Idle nodes monitoring the control channel receive all detected transmissions on the channel regardless of whether the idle node is the destination node for the transmitted message. A node will initiate its own transmission on the control channel when it has a message destined for another node in its internal message queue, and requires a data channel to deliver the message.

Access to data channels may be negotiated between nodes on the multiple access control channel. Through the negotiation process a pair of nodes (i.e. a source node and a destination node) select a data channel for communications. Once a particular data channel has been selected for communication it becomes unavailable to the other nodes in the network, thus eliminating the potential for collisions. Information about the channel negotiation was received by all of the nodes tuned to the control channel at the time of the negotiation. A node might not have the correct status of the availability of a particular data channel if during the channel negotiation it was not monitoring the control channel because it was, for example, powered down, out of range or involved in another transaction. Transmission over the data channel may initiate as soon as the source node obtains access to it and determines that the channel is not occupied by any other connection.

Once a source and destination node have completed the exchange of data, the nodes switch back to the control channel to inform the rest of the network that the data channel has been released and is now available. The nodes continue to listen to the control channel until one is needed to start new exchange. Each node monitors the control channel to determine the status of the data channels. During the monitoring of the control channel each node may continuously update an internal database of current network conditions. The information stored in the database may assist the node in future channel selections and facilitate some other protocol procedures.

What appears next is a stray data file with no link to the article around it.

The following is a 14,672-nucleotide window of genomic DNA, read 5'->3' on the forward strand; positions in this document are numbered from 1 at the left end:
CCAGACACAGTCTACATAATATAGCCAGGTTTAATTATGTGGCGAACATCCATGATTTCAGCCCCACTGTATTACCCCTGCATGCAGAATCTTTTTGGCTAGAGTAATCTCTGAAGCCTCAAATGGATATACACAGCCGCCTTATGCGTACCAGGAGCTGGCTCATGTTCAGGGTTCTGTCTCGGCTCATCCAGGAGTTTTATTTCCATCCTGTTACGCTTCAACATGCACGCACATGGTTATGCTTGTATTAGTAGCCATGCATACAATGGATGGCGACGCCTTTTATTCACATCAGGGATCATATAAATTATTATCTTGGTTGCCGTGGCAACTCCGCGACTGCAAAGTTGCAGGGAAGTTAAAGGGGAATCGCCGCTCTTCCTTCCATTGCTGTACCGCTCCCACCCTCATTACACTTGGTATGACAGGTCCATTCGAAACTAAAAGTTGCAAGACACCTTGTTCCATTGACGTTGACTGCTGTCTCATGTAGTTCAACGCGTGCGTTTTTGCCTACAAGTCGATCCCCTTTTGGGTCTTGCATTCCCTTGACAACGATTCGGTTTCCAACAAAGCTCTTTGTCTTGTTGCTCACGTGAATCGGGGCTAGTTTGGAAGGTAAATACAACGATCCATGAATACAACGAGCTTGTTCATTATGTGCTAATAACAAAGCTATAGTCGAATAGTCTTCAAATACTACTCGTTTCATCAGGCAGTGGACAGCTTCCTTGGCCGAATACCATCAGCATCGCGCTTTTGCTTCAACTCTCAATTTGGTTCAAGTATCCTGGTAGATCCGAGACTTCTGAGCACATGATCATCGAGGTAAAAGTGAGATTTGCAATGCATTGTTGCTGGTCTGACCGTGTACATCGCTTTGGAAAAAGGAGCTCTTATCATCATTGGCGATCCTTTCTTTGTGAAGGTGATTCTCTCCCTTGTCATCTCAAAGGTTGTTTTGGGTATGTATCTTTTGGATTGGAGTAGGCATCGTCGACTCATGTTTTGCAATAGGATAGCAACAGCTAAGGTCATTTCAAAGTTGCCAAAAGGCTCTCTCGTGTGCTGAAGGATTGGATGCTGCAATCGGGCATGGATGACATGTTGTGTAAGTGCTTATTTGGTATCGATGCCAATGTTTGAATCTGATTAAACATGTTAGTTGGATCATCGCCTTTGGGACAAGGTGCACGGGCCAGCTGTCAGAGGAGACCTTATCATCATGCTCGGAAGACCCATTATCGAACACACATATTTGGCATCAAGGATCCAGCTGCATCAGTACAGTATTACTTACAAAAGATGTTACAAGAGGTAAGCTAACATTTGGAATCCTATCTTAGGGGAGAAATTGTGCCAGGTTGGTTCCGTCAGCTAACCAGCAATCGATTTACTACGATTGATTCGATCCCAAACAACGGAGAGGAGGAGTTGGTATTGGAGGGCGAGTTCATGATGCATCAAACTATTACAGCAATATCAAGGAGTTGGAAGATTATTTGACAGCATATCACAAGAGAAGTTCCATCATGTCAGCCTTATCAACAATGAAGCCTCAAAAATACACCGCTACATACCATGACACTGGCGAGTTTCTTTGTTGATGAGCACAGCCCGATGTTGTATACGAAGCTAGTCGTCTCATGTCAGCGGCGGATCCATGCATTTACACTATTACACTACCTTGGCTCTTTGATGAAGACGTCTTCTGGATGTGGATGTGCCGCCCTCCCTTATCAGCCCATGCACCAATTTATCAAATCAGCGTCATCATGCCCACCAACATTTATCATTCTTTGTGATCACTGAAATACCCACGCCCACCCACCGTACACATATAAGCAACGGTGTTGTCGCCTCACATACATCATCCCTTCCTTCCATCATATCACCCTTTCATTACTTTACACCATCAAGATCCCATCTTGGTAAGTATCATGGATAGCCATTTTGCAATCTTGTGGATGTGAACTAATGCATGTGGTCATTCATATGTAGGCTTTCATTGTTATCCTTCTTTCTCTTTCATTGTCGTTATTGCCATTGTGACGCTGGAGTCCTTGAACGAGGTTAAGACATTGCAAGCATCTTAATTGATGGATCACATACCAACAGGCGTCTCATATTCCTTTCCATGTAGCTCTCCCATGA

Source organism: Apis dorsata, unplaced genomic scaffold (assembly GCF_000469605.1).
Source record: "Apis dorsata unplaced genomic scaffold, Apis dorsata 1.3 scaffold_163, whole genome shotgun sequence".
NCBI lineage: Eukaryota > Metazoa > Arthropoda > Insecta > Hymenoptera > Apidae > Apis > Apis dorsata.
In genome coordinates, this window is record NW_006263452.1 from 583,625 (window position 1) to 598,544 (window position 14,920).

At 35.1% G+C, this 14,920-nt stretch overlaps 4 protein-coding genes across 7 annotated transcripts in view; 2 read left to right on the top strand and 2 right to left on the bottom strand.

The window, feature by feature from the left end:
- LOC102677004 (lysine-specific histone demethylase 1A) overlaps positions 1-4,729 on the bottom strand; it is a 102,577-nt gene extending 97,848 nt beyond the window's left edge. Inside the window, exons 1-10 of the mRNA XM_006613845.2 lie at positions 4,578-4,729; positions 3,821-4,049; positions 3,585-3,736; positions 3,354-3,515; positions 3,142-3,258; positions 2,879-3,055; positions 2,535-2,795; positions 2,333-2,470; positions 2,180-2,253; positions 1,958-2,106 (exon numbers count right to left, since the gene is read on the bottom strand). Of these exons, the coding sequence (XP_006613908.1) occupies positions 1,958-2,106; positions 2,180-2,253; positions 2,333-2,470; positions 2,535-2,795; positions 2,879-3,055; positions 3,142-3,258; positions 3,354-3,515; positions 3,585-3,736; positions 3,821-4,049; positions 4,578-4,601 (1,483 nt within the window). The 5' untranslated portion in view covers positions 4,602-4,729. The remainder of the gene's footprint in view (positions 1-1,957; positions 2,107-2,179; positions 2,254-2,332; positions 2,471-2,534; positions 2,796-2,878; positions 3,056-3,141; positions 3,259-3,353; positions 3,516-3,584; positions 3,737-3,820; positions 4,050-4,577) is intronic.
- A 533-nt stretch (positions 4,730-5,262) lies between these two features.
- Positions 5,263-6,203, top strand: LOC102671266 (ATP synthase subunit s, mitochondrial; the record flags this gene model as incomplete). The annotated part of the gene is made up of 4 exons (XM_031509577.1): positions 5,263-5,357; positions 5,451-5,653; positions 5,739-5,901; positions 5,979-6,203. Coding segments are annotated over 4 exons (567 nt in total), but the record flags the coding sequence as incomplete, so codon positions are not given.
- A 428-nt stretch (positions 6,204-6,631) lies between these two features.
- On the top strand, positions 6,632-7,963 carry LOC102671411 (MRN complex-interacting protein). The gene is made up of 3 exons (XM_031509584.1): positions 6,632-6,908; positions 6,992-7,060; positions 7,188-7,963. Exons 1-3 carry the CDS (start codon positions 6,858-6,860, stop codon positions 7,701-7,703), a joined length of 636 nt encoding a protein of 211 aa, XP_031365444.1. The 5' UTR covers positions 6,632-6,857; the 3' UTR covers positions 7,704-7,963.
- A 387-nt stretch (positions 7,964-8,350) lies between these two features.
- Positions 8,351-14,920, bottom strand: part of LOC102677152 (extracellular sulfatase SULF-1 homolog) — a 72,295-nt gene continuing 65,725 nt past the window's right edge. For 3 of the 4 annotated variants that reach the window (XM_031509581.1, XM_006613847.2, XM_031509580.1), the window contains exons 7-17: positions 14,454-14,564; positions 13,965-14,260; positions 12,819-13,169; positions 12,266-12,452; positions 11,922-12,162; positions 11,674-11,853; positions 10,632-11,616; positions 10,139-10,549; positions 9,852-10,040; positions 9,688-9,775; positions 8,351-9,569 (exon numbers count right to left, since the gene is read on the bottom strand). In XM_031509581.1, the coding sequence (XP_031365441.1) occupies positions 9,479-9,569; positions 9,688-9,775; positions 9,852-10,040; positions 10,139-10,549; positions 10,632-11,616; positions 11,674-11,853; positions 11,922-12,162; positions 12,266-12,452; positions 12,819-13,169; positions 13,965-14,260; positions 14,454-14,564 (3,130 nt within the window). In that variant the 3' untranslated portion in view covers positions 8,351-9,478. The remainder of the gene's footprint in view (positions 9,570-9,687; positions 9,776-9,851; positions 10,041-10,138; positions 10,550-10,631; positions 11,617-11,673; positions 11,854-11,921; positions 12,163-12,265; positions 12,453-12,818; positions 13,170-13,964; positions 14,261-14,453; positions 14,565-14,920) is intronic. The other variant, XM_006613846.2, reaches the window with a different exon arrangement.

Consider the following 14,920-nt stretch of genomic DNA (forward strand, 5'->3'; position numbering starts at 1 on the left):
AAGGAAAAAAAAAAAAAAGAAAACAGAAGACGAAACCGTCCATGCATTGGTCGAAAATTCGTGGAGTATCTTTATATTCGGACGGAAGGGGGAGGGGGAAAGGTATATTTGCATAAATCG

In order to reduce the probability of nodes selecting a channel that is already in use, data channels may be divided into two groups at every node. The first group consists of data channels whose status is positively known to the node. The first group includes the data channels that have been made available during the node's uninterrupted monitoring of the control channel following the node's return from a data channel. The second group consists of the data channels that appear to be available to the node, but their definite status is unknown. The data channels in the second group were available to the node prior to the last time the node switched to a data channel.

During channel negotiations, a source node may randomly choose from the second group only after all the data channels in the first group have been rejected by the destination node. The destination node accepts the data channel proposed by the source node if the data channel belongs to either of the two groups stored in its database. The destination node rejects the proposed channel if it knows that the channel is occupied. Whenever a node needs to select a new data channel but determines that all of the available data channels are busy, it waits until any data channel is released or until the maximum channel occupancy time, preferably 0.5 sec, expires and then assumes that the oldest busy channel is now available.